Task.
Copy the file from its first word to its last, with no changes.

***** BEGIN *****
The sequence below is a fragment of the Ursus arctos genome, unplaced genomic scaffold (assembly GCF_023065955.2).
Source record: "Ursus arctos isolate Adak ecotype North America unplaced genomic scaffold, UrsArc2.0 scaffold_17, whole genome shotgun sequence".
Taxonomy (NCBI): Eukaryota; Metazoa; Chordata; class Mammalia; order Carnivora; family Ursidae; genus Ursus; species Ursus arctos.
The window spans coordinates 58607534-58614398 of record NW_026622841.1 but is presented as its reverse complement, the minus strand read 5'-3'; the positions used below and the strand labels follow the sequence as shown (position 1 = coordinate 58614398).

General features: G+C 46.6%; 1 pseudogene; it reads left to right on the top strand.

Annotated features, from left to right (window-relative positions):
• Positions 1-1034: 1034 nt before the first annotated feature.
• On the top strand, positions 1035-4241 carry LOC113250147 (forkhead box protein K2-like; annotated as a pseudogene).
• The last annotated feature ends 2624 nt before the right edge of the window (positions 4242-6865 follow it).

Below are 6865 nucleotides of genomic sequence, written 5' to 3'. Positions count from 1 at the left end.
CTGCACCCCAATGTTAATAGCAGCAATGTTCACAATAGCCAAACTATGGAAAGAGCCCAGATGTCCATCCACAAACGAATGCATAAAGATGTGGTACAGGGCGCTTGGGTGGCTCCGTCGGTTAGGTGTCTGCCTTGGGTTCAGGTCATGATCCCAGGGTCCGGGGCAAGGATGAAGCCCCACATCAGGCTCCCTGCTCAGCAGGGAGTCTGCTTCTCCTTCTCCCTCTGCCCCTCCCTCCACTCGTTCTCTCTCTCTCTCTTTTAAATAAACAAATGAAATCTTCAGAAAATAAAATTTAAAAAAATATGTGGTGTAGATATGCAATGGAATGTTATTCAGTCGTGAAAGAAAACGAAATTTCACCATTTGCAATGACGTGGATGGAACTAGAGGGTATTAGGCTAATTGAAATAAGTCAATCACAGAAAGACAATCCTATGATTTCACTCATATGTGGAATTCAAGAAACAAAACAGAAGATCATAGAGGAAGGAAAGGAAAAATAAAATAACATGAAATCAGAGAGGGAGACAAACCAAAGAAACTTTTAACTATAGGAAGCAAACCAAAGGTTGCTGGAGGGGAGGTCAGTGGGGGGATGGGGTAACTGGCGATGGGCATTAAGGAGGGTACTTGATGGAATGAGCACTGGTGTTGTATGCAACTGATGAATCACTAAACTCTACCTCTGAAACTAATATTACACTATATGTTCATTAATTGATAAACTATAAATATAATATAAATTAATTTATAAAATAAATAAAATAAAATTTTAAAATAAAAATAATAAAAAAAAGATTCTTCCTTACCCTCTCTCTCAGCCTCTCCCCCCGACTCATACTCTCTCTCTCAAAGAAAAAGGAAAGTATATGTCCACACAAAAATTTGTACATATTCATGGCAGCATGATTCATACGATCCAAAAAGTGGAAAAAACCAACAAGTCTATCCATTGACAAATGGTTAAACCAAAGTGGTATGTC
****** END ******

The sequence below is a fragment of the Ursus arctos genome, unplaced genomic scaffold (assembly GCF_023065955.2).
Source record: "Ursus arctos isolate Adak ecotype North America unplaced genomic scaffold, UrsArc2.0 scaffold_17, whole genome shotgun sequence".
Taxonomy (NCBI): Eukaryota; Metazoa; Chordata; class Mammalia; order Carnivora; family Ursidae; genus Ursus; species Ursus arctos.
The window spans coordinates 58607534-58614398 of record NW_026622841.1 but is presented as its reverse complement, the minus strand read 5'-3'; the positions used below and the strand labels follow the sequence as shown (position 1 = coordinate 58614398).

General features: G+C 46.6%; 1 pseudogene; it reads left to right on the top strand.

Annotated features, from left to right (window-relative positions):
• Positions 1-1034: 1034 nt before the first annotated feature.
• On the top strand, positions 1035-4241 carry LOC113250147 (forkhead box protein K2-like; annotated as a pseudogene).
• The last annotated feature ends 2624 nt before the right edge of the window (positions 4242-6865 follow it).

Below are 6865 nucleotides of genomic sequence, written 5' to 3'. Positions count from 1 at the left end.
CTGCACCCCAATGTTAATAGCAGCAATGTTCACAATAGCCAAACTATGGAAAGAGCCCAGATGTCCATCCACAAACGAATGCATAAAGATGTGGTACAGGGCGCTTGGGTGGCTCCGTCGGTTAGGTGTCTGCCTTGGGTTCAGGTCATGATCCCAGGGTCCGGGGCAAGGATGAAGCCCCACATCAGGCTCCCTGCTCAGCAGGGAGTCTGCTTCTCCTTCTCCCTCTGCCCCTCCCTCCACTCGTTCTCTCTCTCTCTCTTTTAAATAAACAAATGAAATCTTCAGAAAATAAAATTTAAAAAAATATGTGGTGTAGATATGCAATGGAATGTTATTCAGTCGTGAAAGAAAACGAAATTTCACCATTTGCAATGACGTGGATGGAACTAGAGGGTATTAGGCTAATTGAAATAAGTCAATCACAGAAAGACAATCCTATGATTTCACTCATATGTGGAATTCAAGAAACAAAACAGAAGATCATAGAGGAAGGAAAGGAAAAATAAAATAACATGAAATCAGAGAGGGAGACAAACCAAAGAAACTTTTAACTATAGGAAGCAAACCAAAGGTTGCTGGAGGGGAGGTCAGTGGGGGGATGGGGTAACTGGCGATGGGCATTAAGGAGGGTACTTGATGGAATGAGCACTGGTGTTGTATGCAACTGATGAATCACTAAACTCTACCTCTGAAACTAATATTACACTATATGTTCATTAATTGATAAACTATAAATATAATATAAATTAATTTATAAAATAAATAAAATAAAATTTTAAAATAAAAATAATAAAAAAAAGATTCTTCCTTACCCTCTCTCTCAGCCTCTCCCCCCGACTCATACTCTCTCTCTCAAAGAAAAAGGAAAGTATATGTCCACACAAAAATTTGTACATATTCATGGCAGCATGATTCATACGATCCAAAAAGTGGAAAAAACCAACAAGTCTATCCATTGACAAATGGTTAAACCAAAGTGGTATGTC